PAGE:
Ecological divergence and evolutionary transition of resprouting types in Banksia attenuata
MetadataShow full item record
Funding and Sponsorship
This article is published under the Open Access publishing model and distributed under the terms of the Creative Commons Attribution License http://creativecommons.org/licenses/by/3.0/ Please refer to the licence to obtain terms for any further reuse or distribution of this work.
Resprouting is a key functional trait that allows plants to survive diverse disturbances. The fitness benefits associated with resprouting include a rapid return to adult growth, early flowering, and setting seed. The resprouting responses observed following fire are varied, as are the ecological outcomes. Understanding the ecological divergence and evolutionary pathways of different resprouting types and how the environment and genetics interact to drive such morphological evolution represents an important, but under-studied, topic. In the present study, microsatellite markers and microevolutionary approaches were used to better understand: (1) whether genetic differentiation is related to morphological divergence among resprouting types and if so, whether there are any specific genetic variations associated with morphological divergence and (2) the evolutionary pathway of the transitions between two resprouting types in Banksia attenuata (epicormic resprouting from aerial stems or branch; resprouting from a underground lignotuber). The results revealed an association between population genetic differentiation and the morphological divergence of postfire resprouting types in B. attenuata. A microsatellite allele has been shown to be associated with epicormic populations. Approximate Bayesian Computation analysis revealed a likely evolutionary transition from epicormic to lignotuberous resprouting in B. attenuata. It is concluded that the postfire resprouting type in B. attenuata is likely determined by the fire's characteristics. The differentiated expression of postfire resprouting types in different environments is likely a consequence of local genetic adaptation. The capacity to shift the postfire resprouting type to adapt to diverse fire regimes is most likely the key factor explaining why B. attenuata is the most widespread member of the Banksia genus.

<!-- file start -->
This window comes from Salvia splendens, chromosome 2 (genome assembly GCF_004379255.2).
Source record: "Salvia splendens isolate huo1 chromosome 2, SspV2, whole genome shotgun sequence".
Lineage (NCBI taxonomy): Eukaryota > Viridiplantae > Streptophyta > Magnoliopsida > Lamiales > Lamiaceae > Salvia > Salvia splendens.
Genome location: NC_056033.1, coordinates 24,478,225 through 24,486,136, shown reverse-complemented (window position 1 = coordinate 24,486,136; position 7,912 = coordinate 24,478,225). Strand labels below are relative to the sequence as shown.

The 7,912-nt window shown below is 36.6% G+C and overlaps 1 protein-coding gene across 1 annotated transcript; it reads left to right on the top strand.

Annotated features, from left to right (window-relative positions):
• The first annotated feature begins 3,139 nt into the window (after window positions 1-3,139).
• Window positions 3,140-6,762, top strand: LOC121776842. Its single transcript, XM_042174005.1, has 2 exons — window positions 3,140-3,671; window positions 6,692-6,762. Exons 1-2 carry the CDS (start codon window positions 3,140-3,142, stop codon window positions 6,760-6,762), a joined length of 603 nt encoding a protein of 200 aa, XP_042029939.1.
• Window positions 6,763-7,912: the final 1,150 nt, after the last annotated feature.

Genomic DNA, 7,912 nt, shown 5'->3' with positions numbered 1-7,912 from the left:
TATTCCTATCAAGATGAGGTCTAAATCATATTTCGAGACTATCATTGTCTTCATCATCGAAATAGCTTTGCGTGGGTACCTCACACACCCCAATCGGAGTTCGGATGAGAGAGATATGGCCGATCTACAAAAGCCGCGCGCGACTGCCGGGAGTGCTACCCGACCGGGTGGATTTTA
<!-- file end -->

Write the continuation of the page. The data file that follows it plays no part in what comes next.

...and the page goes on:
Showing items related by title, author, creator and subject.
Environmental drivers and genomic architecture of trait differentiation in fire-adapted Banksia attenuata ecotypesHe, Tianhua; Lamont, Byron; Enright, N.; D'Agui, Haylee; Stock, W. (2018)© 2018 Institute of Botany, Chinese Academy of Sciences Trait divergence between populations is considered an adaptive response to different environments, but to what extent this response is accompanied by genetic ...
Lamont, Byron; Enright, Neal; He, Tianhua (2011)There are many ways that plants may recover vegetatively from dieback caused by fires. Compared with fire-killed species, the presence of woody resprouters in fire-prone floras increases with fire frequency, though this ...
Resprouters, assisted by somatic mutations, are as genetically diverse as nonsprouters in the world's fire-prone ecosystemsFowler, W.; Deng, X.; Lamont, Byron; He, Tianhua (2018)In fire-prone environments worldwide, resprouters mostly regenerate vegetatively after fire, whereas non (re)sprouters are killed by fire and rely entirely on stored seeds (soil or canopy storage) for regeneration. This ...